On the 12th, the Olympics, of Washington D. C. accepted the invitation of the Mutual Club to play a friendly game of ball. The Olympics were short four of their nine on account of the elections, and had but two men in their regular position. Their play was of the muffin kind, dropping no less than seven fly balls. The Mutuals fielded well and batted heavily, but lost the game by not playing steadily. Score 24 to 15.66

In Ohio, the Forest Citys of Cleveland, another first-rate club, challenged the limits of National Association policies by agreeing to play a match with the Resolute Club of Oberlin. The visiting club was composed primarily of students from the town’s unapologetically radical college, including its star pitcher, Simpson Younger, class of 1870. In a rain-shortened match, pitcher Al Pratt, catcher Jim “Deacon” White, and other probable professionals defeated the amateurs 17–2. “The popular traditions in regard to Oberlin were sustained,” observed the Clipper’s correspondent, “the pitcher of the Resolutes being one of those whose forefathers came from ‘Afric’s sunny fountains.’ He ‘fought nobly,’ however, his play being inferior to none on the nine.”

The election of President Grant, accomplished with the assistance of black voters, convinced the Republican party to push for universal male suffrage. The requisite constitutional amendment was ratified in the spring of 1870. The good news was welcomed with an outburst of sports.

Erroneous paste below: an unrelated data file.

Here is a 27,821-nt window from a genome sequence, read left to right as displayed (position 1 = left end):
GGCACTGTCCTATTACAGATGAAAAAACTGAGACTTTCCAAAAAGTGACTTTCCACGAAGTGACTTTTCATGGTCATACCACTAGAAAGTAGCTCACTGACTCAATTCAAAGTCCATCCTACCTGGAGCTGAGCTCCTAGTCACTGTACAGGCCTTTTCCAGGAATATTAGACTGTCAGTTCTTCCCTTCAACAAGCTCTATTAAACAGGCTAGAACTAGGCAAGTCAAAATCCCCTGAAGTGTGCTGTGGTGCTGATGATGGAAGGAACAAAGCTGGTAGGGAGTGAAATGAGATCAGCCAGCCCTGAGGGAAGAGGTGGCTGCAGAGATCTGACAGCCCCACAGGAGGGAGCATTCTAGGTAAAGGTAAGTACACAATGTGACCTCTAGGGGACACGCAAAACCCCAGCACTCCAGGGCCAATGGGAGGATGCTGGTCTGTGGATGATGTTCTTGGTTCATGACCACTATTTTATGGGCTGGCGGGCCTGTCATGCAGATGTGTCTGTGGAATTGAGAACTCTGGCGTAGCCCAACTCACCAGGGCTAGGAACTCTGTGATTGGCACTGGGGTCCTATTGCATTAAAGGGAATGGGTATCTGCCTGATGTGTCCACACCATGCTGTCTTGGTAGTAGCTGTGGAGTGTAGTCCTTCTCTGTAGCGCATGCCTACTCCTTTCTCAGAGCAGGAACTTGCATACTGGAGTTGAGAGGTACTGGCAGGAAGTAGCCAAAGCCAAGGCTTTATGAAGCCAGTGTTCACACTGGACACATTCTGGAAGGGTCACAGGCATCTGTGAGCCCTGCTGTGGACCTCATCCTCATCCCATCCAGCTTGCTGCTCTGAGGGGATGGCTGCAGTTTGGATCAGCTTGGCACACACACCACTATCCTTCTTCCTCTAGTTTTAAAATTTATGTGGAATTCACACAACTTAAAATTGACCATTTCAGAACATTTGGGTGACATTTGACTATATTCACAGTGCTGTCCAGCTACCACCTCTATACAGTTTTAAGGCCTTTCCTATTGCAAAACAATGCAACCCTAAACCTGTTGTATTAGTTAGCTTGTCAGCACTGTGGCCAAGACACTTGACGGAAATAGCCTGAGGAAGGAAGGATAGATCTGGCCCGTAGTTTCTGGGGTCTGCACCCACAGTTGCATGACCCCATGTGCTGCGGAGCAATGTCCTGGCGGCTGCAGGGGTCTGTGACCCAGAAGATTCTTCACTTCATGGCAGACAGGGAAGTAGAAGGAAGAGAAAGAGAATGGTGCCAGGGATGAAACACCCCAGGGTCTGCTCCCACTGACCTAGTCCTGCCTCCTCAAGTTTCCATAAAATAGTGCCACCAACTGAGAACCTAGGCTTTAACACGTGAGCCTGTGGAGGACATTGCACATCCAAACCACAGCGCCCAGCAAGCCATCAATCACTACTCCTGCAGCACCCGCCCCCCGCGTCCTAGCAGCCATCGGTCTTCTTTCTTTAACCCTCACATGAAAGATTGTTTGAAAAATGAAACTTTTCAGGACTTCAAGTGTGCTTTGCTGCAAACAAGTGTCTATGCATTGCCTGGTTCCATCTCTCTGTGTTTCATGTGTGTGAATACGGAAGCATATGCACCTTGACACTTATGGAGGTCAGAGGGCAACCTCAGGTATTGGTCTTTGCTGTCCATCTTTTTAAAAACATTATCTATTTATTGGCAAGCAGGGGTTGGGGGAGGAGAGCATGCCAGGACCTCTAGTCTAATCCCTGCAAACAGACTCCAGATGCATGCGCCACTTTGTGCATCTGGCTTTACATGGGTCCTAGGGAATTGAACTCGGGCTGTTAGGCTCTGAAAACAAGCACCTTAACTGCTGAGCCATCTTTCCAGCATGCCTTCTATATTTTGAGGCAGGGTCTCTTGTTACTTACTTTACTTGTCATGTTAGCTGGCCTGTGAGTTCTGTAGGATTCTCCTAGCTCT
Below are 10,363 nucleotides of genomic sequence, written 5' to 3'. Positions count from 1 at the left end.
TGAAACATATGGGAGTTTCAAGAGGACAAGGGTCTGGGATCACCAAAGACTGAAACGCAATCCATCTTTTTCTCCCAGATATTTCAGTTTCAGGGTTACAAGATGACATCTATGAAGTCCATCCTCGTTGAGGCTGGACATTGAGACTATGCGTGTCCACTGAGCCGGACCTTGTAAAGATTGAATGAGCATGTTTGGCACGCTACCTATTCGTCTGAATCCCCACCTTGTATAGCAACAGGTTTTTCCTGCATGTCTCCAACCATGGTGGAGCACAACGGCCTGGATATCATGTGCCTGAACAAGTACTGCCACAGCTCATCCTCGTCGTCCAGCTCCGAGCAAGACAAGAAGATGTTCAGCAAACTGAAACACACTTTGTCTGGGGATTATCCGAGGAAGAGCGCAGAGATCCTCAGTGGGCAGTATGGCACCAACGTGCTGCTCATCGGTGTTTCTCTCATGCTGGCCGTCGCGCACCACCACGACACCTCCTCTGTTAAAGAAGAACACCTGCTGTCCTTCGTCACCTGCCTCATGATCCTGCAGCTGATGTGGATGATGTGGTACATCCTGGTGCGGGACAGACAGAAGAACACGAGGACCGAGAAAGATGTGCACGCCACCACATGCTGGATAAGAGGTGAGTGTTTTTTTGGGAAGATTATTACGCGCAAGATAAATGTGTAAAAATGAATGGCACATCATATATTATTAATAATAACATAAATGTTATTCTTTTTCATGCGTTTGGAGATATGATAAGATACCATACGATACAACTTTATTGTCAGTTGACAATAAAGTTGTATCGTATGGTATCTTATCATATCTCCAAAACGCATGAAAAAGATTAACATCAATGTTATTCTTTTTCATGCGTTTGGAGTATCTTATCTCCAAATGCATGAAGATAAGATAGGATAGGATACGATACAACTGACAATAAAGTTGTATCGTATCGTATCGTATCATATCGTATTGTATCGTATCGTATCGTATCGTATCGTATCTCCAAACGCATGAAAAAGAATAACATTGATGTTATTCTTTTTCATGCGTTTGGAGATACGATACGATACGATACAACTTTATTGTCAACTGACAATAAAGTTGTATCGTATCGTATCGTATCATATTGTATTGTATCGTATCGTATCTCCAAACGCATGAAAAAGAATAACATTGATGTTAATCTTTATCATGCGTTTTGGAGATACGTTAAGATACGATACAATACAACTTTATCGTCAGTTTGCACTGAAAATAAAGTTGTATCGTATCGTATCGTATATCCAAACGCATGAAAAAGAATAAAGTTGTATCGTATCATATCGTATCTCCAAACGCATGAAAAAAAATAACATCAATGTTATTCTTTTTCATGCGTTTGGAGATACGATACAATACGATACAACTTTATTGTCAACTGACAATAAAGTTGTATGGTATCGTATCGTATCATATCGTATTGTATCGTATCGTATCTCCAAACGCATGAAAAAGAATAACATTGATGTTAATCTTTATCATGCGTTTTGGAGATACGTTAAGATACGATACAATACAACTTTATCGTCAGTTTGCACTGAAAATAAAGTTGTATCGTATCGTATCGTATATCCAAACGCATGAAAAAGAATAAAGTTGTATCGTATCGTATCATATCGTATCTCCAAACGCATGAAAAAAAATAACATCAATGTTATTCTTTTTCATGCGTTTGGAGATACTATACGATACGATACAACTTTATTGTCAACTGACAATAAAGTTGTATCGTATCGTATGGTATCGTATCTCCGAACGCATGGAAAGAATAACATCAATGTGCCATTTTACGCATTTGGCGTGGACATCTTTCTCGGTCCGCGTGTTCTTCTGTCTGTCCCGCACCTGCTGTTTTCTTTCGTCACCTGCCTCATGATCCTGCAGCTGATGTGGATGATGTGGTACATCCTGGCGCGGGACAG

…the Fearless Base Ball Club, of Utica, the acknowledged colored champions of the State, are again in the field as fearless as ever. On Thursday of the coming week, the colored residents of Geneva will unite in a celebration of the ratification of the XVth Amendment. One of the features of the joyful demonstration will be a new trial for the championship of the State between colored nines from Utica, Canandaigua, Geneva, Lockport, and Rochester. The Utica men, as the present champions, will be expected to retain all the well-earned laurels of the past. If defeat awaits them, they will at least “die hard.”67

In July, there was another tournament at Little Falls, where the Fearless Club contended with the Wide Awakes of Johnstown for a silver-mounted bat. The prize bat was placed among the other trophies of the Fearless Club after a 45–36 victory.68

In Washington, Charles Douglass had switched his allegiance to the Mutuals. His fluid script and political connections earned him the position of club secretary and he was soon corresponding with baseballists in Rochester and vicinity. Having heard of the Fearless Club and the Heavy Hitters, the “Colored Mutes” decided to take a summer trip to upstate New York.

At the beginning of August, the Utica Express advised its readers that: “The colored gentlemen composing the Mutual Base Ball Club, and hailing from Washington took a farewell promenade on Pennsylvania avenue the other day, and stretched their sable pinions for a Northern flight.”69

The tourists stopped for matches in towns known as Underground Railroad stations, soundly defeating clubs in Lockport and Niagara Falls. In Buffalo they were challenged by a picked nine of white players and emerged victorious.

For Charles Douglass, the visit to Rochester was also a homecoming; the Mutuals were welcomed heartily. After another victory over a picked nine, they looked ahead to a battle with the Fearless club. In its coverage of the occasion, the Utica paper plugged its favorite nine: